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10 Totally Bizarre Things That Happen When You Sleep

Sleep-such a peaceful word, isn't it? It evokes images of closed eyes, slow breathing, dreams and relaxation. But while you're dozing, your body's systems are doing lots of crazy things that will blow your mind. Don't worry: They're all normal. Still, you may never think of hitting the hay the same way after reading this. Photo by Getty Images. 

1.Your body temperature drops. 
 Just before you fall asleep, your core body temperature begins to decrease, says Michael Breus, PhD, a clinical psychologist and sleepspecialist in Scottsdale, AZ, and author of The Sleep Doctor's Diet Plan: Lose Weight Through Better Sleep. This drop signals to your brain to release melatonin, which affects your circadian rhythm (or sleep/wake cycle) and tells your body it's time for bed. Your temperature is lowest around 2:30 A.M., so if you're able to, program your thermostat to rise one degree at that time for an hour or two. Otherwise, you may find yourself stealing your spouse's covers for extra warmth. 

2.You lose weight. One reason you should always step on a scale in the morning, not in the evening: You lose water through perspiring and breathing out humid air during the night, according to Dr. Breus. This happens during the day too, but eating and drinking while you're awake negates any weight loss. If you're sleeping just four or five hours per night, you could be canceling out whatever smart diet and exercise choices you're making during the day. To whittle your waistline, get at least seven hours of sleep per night.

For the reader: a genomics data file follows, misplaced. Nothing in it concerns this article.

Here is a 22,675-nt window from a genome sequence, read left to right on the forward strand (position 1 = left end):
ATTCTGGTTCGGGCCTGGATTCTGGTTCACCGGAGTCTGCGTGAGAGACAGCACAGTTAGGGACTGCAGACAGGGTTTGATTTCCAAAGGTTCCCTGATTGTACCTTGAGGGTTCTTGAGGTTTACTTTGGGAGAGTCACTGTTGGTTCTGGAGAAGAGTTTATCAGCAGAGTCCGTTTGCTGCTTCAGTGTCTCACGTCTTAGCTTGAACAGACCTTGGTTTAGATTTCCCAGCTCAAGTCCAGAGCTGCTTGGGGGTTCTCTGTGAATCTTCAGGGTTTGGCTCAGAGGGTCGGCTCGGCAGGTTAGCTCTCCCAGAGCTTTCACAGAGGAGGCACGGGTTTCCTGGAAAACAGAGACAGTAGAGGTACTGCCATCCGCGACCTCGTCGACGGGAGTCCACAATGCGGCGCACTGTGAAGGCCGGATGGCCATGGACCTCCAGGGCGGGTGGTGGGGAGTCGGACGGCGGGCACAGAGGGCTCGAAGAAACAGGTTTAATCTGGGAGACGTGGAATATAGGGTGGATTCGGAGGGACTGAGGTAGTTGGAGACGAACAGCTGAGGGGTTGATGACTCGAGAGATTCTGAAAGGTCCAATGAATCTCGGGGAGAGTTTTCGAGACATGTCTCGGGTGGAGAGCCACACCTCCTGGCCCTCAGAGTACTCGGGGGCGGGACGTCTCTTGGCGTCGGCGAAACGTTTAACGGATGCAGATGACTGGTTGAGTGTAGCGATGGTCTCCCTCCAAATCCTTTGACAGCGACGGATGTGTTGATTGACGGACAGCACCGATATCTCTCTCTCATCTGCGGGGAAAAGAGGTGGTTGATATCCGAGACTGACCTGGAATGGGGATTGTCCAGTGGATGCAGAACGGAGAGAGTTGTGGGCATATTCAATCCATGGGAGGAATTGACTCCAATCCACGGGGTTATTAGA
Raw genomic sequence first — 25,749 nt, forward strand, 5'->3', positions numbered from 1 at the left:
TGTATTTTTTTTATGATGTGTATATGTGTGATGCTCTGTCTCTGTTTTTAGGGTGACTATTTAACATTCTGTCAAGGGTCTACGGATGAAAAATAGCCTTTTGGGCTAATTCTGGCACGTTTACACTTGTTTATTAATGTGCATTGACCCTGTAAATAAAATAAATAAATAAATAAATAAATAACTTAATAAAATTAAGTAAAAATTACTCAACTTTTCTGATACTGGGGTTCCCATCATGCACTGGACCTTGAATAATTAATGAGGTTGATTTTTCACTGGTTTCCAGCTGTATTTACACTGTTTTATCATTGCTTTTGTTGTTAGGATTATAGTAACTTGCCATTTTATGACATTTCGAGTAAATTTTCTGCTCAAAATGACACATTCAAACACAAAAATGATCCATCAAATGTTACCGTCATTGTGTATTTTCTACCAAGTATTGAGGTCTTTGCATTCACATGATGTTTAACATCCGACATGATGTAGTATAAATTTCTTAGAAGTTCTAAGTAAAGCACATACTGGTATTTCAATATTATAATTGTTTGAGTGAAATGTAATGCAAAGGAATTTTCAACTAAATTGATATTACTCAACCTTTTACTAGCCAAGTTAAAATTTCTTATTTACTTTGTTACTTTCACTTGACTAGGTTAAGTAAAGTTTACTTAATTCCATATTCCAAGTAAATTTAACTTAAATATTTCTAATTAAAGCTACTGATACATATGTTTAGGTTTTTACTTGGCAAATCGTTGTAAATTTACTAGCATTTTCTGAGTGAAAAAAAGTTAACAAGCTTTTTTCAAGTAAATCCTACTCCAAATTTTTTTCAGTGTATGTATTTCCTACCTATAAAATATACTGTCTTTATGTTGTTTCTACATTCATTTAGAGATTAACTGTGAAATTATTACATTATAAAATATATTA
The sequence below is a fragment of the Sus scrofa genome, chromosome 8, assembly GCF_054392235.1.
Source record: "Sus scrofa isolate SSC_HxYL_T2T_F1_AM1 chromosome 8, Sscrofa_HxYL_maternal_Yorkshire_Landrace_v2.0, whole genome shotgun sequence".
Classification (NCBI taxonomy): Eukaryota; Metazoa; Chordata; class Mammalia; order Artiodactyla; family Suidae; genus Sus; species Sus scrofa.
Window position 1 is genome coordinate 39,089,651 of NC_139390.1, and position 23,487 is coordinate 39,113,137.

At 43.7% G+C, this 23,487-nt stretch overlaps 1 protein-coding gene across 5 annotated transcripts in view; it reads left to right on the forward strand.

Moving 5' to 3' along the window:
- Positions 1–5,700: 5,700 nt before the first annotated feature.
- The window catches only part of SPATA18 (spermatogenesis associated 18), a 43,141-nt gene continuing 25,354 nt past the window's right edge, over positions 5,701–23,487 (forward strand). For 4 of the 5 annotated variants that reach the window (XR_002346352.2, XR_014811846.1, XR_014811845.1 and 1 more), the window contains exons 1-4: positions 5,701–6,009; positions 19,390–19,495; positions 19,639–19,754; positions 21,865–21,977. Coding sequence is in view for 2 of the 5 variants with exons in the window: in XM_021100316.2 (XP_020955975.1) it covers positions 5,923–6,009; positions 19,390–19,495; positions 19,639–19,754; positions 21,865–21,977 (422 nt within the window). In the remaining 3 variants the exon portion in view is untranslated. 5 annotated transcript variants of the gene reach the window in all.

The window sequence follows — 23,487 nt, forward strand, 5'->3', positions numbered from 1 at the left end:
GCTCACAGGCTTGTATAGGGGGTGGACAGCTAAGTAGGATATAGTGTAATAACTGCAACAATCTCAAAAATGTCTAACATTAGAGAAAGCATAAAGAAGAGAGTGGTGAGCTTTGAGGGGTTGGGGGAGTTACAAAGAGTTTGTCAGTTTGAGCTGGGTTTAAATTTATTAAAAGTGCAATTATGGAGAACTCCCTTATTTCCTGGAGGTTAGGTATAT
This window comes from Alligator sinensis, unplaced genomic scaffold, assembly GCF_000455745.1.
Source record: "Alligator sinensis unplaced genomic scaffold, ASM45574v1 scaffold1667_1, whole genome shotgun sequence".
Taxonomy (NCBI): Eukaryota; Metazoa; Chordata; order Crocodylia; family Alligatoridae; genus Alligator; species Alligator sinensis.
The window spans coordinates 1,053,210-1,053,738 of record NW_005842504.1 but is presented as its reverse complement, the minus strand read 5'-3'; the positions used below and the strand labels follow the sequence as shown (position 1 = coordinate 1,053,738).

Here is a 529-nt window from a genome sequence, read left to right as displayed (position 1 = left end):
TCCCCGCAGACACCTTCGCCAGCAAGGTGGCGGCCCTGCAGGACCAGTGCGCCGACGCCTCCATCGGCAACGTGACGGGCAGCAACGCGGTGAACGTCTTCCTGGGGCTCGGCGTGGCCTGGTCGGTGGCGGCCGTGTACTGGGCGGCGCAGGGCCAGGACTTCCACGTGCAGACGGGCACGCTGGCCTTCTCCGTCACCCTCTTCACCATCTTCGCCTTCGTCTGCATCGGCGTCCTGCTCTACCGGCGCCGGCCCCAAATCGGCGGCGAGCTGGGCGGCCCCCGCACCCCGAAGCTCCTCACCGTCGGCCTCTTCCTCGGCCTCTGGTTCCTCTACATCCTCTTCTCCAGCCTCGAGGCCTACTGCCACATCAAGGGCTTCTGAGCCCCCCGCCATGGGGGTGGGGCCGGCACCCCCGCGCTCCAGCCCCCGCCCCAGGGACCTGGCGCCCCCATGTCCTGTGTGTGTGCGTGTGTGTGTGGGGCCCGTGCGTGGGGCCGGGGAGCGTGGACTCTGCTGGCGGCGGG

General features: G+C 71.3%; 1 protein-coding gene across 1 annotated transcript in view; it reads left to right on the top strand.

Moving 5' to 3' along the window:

3.You get taller. 
You won't exactly wake up feeling like the Jolly Green Giant, but you do gain height while you sleep. "The discs in your spine that act as cushions between the bones rehydrate and get bigger because the weight of your body isn't pressing down on them, like it is when you're standing," says Dr. Breus. "If you have a firm mattress, sleeping on your side in the fetal position may be best for getting taller because it decreases the load on your back."